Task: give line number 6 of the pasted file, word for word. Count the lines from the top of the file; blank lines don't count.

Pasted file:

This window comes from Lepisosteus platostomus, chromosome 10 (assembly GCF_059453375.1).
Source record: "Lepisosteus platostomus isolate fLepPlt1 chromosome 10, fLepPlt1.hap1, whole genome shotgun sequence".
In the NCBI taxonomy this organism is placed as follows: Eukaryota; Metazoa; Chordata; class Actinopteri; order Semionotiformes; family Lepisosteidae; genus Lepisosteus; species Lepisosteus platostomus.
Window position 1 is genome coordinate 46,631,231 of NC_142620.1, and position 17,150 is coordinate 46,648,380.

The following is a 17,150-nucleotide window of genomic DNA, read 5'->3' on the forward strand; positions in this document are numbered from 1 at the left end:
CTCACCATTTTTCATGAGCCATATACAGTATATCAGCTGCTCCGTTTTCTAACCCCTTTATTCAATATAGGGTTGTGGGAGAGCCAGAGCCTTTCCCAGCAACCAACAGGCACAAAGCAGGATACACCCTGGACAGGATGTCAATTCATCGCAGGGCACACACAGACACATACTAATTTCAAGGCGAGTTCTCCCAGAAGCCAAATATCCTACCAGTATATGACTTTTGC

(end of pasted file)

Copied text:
CTCACCATTTTTCATGAGCCATATACAGTATATCAGCTGCTCCGTTTTCTAACCCCTTTATTCAATATAGGGTTGTGGGAGAGCCAGAGCCTTTCCCAGCAACCAACAGGCACAAAGCAGGATACACCCTGGACAGGATGTCAATTCATCGCAGGGCACACACAGACACATACTAATTTCAAGGCGAGTTCTCCCAGAAGCCAAATATCCTACCAGTATATGACTTTTGC